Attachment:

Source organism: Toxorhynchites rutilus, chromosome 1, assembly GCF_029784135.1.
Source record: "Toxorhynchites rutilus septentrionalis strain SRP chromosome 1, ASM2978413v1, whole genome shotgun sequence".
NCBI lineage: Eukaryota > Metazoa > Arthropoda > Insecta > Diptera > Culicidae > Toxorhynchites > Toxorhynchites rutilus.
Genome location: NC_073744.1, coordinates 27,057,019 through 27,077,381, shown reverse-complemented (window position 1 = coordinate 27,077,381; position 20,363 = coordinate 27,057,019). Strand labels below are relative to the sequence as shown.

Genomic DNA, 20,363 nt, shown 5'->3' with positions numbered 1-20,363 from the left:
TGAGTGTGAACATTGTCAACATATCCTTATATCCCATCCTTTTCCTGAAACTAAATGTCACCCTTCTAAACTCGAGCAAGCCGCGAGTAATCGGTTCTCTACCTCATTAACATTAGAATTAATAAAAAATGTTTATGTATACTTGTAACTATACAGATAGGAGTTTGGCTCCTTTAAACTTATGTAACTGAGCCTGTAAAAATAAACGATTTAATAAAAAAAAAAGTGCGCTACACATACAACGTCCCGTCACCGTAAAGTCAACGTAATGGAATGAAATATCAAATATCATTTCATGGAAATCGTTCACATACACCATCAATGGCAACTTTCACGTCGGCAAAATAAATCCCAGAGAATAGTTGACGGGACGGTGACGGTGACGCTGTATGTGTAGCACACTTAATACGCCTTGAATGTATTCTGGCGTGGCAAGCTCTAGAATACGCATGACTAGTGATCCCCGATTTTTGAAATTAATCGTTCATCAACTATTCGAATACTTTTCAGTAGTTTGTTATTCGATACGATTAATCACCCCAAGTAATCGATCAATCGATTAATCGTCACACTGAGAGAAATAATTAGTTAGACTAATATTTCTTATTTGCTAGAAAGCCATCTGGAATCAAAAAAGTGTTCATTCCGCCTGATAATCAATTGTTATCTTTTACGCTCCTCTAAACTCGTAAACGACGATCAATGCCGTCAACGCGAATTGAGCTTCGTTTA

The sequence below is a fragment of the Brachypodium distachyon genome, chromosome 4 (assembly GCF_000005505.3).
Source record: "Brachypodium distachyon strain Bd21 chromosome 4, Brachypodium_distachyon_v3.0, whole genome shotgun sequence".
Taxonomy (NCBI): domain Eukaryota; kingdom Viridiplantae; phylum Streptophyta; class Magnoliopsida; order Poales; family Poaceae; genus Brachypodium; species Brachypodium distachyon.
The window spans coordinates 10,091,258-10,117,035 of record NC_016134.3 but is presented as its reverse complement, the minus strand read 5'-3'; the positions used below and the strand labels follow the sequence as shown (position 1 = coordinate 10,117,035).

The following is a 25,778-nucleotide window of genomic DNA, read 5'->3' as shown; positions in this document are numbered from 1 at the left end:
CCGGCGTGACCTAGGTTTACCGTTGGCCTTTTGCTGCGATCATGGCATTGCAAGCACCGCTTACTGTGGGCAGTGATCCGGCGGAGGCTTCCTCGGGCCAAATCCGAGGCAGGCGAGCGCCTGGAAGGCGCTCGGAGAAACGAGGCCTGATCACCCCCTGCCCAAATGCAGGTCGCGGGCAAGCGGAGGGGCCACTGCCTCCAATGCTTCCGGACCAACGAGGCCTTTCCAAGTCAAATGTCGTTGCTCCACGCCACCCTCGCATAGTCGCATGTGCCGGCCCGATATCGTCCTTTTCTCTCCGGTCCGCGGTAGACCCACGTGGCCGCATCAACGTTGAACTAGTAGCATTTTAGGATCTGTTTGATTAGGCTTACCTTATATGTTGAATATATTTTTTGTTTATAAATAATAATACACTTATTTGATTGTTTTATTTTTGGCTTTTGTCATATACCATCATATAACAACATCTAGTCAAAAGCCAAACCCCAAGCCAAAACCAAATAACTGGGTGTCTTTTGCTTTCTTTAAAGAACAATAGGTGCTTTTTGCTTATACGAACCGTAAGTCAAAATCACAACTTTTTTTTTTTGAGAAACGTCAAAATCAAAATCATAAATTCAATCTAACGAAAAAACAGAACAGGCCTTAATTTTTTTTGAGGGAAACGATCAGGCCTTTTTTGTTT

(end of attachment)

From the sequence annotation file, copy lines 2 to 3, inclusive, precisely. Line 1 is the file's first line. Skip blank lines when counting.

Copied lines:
Source record: "Toxorhynchites rutilus septentrionalis strain SRP chromosome 1, ASM2978413v1, whole genome shotgun sequence".
NCBI lineage: Eukaryota > Metazoa > Arthropoda > Insecta > Diptera > Culicidae > Toxorhynchites > Toxorhynchites rutilus.